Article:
• About

    Georgia Sex Offense Law is an online reference for attorneys and the public that discusses legal issues affecting the defense of individuals accused of sex offenses in Georgia. The Brody Law Firm is a boutique criminal defense firm in Atlanta that has a special focus on the defense of sex offense allegations in State and Federal Court.

What Constitutes “Possession” of Child Pornography? Part III: Thumbs.db Files

Child Pornography

Thumbs.db files are system cache files created by Windows that are associated with actual image files stored on the computer. Their purpose is to produce thumbnail versions of the image files so that the files can be readily previewed in their folders. These files are created without the user’s knowledge and the Windows Explorer default settings hide these files so the user cannot see them. They are separate from the image files, therefore, if the image file is deleted from the computer, the thumbs.db file will still remain—though it will be hidden from view. Also, these files cannot be opened or accessed by the user unless the associated image file is also on the computer. Thus, if the actual image file has been deleted from the computer, the only way for anyone to view the image in a thumbs.db file would be with sophisticated computer forensics software such as Encase. The [...]

Motions to Permit Child Witnesses to Testify Via Closed-Circuit TV

Child Molestation, Motion Practice, Rules of Evidence

As a result of House Bill 804, O.C.G.A. § 17-8-55 has been amended to allow for children under the age of 17 to testify at trial via closed-circuit television in most sex offense cases. Under the new statute, “child” is defined as an individual under the age of 17, as opposed to the old statute which limited it to those age 10 and under. Additionally, instead of applying in all criminal proceedings, it specifically applies when the child is a witness or an alleged victim of a violation of one of the following offenses: murder, assault, battery, kidnapping, cruelty to children, stalking, violation of a family violence order, rape, sodomy, child molestation, enticing a child for indecent purposes, pimping, pandering by compulsion, incest, sexual battery, armed robbery, or participation in criminal gang activity. The statute provides that upon a motion from the prosecuting attorney, from the parent or guardian of [...]

Introducing Character Evidence in Child Sexual Abuse Cases

Child Molestation, Rape, Rules of Evidence

On January 1, 2013, Georgia’s new evidence code—which adopts the Federal Rules of Evidence—took effect. One of the most significant changes in the code deals with the admission of character evidence. In cases where a defendant is accused of sexually abusing a child, the defense may seek to introduce evidence that the defendant has a history of treating children appropriately or has a reputation for sexual morality and decency. Under Georgia’s old evidence code, this sort of testimony was prohibited. In Brooks v. State, 236 Ga. App. 604, 512 S.E.2d 693 (1999), the Georgia Court of Appeals held that testimony that the defendant had a reputation for acting appropriately toward children was not admissible. Up until now, only testimony concerning the defendant’s general reputation in the community and reputation for truthfulness was admissible. However, under the new evidence code, O.C.G.A. § 24-4-404(a) provides that evidence of a “pertinent trait of [...]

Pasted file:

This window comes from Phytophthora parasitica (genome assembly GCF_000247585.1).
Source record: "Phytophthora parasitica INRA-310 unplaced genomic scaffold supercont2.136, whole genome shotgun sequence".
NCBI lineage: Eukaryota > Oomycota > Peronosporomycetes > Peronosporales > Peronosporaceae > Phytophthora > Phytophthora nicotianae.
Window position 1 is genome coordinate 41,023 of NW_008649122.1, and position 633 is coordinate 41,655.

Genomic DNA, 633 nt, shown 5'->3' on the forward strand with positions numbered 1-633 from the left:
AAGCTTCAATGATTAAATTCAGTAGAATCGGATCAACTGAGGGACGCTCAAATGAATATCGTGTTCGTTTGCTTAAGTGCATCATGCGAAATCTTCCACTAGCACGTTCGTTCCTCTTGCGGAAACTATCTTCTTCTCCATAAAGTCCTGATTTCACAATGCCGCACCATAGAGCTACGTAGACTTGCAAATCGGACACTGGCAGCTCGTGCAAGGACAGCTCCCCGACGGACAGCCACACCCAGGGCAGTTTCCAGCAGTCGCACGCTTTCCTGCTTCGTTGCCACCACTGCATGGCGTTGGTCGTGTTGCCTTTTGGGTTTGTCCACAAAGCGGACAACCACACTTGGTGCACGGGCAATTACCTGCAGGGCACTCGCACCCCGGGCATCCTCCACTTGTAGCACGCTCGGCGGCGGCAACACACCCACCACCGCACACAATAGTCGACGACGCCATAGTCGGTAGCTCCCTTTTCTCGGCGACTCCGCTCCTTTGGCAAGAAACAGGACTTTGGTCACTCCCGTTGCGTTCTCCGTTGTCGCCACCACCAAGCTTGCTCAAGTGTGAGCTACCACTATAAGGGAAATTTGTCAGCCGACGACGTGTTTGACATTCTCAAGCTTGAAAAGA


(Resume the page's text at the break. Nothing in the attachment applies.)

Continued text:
Obtaining Psychiatric/Psychological Records of Alleged Sex Offense Victims

Child Molestation, Investigation, Motion Practice, Rape

Statements made by the alleged victim during counseling or treatment following a sexual abuse disclosure can be discoverable under certain circumstances. Under Georgia law, the procedure for obtaining statements made by an alleged victim during counseling begins with the filing of a pre-motion requesting that the court conduct a hearing to determine the necessity of disclosing such statements to the defense. In the motion, the defense should request (1) the names of any individuals who provided psychiatric and/or psychological counseling and/or treatment to the alleged victim and (2) the issuance of subpoenas requiring these individuals to personally appear at the pre-trial hearing so the court can consider both their findings regarding the alleged victim and any statements made by the victim during counseling regarding the issues at trial. In the alternative, the defense should request that the court conduct an in camera inspection of the therapist’s testimony and/or the victim’s [...]